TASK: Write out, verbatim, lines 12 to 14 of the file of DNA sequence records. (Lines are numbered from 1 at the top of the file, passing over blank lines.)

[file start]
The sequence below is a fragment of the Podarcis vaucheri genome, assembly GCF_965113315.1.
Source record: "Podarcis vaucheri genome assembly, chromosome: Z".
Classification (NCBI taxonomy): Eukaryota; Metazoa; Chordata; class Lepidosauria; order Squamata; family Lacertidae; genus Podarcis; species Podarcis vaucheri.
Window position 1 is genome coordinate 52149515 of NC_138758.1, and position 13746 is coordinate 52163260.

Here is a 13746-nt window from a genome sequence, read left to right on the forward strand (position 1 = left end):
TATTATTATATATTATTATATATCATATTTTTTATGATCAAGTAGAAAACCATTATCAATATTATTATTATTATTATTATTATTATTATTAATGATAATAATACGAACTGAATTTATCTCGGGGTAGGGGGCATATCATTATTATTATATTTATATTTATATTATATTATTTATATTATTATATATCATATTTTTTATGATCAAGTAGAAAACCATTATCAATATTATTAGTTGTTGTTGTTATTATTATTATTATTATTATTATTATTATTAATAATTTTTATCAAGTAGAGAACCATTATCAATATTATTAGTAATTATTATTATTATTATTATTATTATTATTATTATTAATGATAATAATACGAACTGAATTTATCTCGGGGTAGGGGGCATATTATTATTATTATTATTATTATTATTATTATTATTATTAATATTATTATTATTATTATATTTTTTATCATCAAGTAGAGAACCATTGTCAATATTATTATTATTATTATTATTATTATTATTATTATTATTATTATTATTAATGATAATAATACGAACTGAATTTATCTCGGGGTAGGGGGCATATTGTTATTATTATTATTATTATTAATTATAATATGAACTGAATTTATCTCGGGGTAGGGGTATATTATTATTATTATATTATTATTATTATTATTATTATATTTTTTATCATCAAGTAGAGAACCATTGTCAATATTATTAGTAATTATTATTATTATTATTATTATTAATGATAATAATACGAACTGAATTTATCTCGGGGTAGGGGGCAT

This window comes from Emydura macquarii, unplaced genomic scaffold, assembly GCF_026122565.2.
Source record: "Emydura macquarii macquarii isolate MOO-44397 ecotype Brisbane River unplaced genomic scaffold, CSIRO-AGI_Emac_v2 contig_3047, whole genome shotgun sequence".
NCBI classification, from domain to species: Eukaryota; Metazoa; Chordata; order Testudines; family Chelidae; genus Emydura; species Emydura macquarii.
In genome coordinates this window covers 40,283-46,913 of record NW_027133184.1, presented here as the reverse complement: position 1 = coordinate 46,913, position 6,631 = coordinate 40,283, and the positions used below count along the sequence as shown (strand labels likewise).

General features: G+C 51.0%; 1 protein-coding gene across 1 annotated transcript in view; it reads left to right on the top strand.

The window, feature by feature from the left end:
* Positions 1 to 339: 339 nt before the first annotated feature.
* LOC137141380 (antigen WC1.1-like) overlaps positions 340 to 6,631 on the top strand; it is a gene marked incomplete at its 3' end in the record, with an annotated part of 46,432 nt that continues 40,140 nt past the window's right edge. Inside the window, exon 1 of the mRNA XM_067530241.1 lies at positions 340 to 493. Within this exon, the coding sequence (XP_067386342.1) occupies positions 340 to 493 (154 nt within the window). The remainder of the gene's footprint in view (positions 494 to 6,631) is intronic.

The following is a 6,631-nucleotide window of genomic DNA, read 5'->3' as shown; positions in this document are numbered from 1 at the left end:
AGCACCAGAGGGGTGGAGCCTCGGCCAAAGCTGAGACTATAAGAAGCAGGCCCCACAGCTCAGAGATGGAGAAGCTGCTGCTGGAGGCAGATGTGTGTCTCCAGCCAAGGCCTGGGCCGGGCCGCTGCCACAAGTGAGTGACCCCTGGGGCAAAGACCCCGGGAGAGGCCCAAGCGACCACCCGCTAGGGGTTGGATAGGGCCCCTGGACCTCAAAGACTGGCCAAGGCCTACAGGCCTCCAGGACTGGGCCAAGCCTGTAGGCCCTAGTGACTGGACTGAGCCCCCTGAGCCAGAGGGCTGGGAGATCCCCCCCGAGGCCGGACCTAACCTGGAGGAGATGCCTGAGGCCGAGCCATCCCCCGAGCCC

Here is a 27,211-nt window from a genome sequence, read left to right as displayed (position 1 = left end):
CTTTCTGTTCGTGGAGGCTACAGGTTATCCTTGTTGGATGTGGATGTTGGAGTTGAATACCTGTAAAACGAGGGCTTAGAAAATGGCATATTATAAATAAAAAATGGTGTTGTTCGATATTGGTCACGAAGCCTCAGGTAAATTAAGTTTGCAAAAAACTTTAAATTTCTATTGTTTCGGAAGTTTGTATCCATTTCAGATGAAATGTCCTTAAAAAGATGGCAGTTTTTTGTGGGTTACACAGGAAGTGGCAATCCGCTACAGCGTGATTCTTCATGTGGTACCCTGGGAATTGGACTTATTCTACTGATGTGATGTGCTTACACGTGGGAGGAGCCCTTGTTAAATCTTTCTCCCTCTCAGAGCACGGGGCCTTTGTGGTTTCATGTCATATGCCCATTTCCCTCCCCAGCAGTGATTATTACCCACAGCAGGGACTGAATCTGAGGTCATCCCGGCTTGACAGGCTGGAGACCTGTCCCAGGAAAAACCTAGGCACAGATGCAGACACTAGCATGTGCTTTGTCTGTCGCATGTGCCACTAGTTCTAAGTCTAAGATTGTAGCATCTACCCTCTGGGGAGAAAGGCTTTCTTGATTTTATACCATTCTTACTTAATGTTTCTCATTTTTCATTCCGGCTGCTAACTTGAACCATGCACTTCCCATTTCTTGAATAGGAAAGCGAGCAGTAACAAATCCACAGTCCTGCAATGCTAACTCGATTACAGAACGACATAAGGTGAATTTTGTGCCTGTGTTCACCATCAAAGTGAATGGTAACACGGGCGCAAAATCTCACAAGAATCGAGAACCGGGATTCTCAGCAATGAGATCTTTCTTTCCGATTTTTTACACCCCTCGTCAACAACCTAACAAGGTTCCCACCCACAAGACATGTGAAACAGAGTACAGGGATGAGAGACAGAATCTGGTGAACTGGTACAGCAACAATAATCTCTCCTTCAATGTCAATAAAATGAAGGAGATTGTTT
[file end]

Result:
The window, feature by feature from the left end:
* Positions 1 to 339: 339 nt before the first annotated feature.
* LOC137141380 (antigen WC1.1-like) overlaps positions 340 to 6,631 on the top strand; it is a gene marked incomplete at its 3' end in the record, with an annotated part of 46,432 nt that continues 40,140 nt past the window's right edge. Inside the window, exon 1 of the mRNA XM_067530241.1 lies at positions 340 to 493. Within this exon, the coding sequence (XP_067386342.1) occupies positions 340 to 493 (154 nt within the window). The remainder of the gene's footprint in view (positions 494 to 6,631) is intronic.